Not all smoke alarms are created equal. In fact, many consumers probably don’t realize that there are two types of smoke alarms, and each has its benefits and drawbacks, according to Consumer Reports.
Photoelectric smoke alarms tend to be better at deducing instances in which a slow-building fire forms, for instance when a mattress or a couch is set ablaze. Other alarms work by way of a process known as ionization. These alarms do a better job detecting instances in which a fire suddenly bursts forth and gains intensity quickly.
Consumer Reports, prompted by a recent episode of Dateline which studied smoke alarms, advises that consumers take pains to ensure that they have both types of alarms in each level of their home. This can be achieved by putting two unique smoke alarms alongside each other or investing in the type of smoke detector that utilizes both types of technology.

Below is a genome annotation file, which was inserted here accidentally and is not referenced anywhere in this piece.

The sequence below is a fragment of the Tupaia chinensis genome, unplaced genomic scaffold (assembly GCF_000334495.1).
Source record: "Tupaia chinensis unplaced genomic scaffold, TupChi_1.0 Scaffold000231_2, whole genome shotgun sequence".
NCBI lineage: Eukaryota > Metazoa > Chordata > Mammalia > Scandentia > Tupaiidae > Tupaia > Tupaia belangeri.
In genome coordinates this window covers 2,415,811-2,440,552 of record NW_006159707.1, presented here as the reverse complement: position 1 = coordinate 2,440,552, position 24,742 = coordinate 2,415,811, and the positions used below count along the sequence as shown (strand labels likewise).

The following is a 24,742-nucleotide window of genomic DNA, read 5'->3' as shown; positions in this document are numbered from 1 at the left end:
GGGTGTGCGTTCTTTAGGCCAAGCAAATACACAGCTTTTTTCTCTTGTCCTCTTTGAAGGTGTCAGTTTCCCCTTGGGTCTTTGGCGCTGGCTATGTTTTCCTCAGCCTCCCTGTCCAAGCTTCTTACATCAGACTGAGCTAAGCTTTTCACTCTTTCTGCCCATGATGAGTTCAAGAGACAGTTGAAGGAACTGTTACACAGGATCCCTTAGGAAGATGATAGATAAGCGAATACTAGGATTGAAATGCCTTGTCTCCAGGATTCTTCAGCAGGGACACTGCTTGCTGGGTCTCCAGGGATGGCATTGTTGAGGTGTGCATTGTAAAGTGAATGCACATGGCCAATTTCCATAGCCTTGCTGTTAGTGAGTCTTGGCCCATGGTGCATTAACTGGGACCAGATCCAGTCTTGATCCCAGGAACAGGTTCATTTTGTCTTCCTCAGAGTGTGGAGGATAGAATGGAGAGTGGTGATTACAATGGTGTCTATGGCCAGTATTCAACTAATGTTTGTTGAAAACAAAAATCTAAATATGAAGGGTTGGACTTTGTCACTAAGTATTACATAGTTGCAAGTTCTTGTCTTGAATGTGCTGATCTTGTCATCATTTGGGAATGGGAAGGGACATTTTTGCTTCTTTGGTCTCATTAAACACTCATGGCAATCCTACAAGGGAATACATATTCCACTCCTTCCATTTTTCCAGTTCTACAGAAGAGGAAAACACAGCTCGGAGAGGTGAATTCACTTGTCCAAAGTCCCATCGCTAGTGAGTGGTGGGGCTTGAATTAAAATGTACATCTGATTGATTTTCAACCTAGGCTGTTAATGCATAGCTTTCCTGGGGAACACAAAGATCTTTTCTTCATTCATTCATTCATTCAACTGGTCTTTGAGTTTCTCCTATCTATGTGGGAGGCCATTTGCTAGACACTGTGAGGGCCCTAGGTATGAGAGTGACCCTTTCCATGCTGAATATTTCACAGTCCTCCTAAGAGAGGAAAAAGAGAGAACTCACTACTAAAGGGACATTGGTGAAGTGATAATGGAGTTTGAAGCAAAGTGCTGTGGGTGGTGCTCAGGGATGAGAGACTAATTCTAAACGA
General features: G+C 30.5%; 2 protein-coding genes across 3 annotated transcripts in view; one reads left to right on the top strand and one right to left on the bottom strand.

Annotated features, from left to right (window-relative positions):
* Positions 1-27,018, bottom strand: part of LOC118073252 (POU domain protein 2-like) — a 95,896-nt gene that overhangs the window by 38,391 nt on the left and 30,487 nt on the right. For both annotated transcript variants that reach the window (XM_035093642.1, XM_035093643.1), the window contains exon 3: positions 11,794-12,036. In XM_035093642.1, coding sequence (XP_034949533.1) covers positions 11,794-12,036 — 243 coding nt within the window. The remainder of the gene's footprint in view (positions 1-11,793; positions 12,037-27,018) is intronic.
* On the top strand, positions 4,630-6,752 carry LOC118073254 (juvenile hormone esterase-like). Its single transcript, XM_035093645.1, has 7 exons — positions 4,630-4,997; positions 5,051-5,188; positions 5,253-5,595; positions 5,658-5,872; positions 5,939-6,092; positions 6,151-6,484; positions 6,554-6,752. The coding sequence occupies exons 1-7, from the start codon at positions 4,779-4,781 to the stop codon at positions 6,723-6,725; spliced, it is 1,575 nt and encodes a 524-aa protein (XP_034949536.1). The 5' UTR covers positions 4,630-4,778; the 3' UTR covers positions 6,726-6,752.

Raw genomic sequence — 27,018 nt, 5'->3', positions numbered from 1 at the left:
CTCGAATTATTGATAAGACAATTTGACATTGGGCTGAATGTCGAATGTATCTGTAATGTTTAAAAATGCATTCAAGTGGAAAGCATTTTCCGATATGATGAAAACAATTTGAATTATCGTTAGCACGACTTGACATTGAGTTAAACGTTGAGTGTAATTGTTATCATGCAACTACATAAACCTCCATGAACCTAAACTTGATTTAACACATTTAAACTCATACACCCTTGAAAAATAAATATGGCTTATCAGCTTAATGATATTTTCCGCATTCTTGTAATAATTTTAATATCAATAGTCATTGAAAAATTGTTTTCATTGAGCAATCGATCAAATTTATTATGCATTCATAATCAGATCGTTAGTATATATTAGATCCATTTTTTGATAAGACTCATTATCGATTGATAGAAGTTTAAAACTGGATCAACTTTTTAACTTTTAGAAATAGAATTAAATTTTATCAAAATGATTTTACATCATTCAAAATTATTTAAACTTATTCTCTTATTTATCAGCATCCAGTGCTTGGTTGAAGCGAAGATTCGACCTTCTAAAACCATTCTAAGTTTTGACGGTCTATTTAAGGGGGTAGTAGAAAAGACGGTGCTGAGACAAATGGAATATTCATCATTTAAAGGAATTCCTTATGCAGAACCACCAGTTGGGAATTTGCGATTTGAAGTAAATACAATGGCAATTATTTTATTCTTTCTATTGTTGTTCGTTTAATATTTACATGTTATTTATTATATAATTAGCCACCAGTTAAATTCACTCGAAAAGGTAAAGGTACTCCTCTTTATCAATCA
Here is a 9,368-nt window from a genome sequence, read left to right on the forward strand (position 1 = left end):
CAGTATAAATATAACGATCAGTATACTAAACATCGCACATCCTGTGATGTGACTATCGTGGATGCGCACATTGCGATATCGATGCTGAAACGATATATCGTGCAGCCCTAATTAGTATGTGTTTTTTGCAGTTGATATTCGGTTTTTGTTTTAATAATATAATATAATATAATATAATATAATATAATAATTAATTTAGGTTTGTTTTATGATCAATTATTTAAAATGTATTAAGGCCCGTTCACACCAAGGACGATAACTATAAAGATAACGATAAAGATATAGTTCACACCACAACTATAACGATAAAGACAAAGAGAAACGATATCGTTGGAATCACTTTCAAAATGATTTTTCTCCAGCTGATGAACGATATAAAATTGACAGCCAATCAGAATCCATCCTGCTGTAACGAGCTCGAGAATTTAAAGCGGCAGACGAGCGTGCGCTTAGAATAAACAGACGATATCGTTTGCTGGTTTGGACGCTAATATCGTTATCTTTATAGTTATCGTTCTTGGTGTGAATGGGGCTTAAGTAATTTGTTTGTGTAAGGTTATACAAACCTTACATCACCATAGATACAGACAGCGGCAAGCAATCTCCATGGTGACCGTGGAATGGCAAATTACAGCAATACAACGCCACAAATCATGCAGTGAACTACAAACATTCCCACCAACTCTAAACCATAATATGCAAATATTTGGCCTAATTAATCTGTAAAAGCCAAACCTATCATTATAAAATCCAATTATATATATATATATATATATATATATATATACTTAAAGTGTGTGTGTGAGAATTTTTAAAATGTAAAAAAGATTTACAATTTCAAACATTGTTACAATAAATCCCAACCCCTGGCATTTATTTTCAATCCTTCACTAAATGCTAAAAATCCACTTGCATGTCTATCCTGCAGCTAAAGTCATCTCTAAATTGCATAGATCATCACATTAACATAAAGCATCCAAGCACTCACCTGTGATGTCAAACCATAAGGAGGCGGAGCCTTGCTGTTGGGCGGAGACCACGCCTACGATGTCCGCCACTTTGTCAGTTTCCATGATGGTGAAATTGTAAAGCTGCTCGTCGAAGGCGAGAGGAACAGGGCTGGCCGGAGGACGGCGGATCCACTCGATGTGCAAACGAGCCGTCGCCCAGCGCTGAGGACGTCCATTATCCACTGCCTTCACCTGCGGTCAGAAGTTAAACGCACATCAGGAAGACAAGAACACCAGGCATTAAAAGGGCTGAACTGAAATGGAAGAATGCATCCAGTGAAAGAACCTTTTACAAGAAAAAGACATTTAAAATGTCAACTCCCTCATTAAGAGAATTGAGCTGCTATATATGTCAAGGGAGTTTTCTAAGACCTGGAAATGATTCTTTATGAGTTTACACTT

The agency also wants consumers to protect themselves from the issuance of a false alarm, too many of which can lead one not to heed the proper safety directives when doing so is actually necessary. To that end, it’s admissible to not place ionization-based alarms in a kitchen or any other part of the home where steam or cooking smoke would be common and not necessarily signal a fire.
It’s also advisable that consumers put alarms in and just outside of bedrooms and to use such alarms in conjunction with carbon monoxide detectors.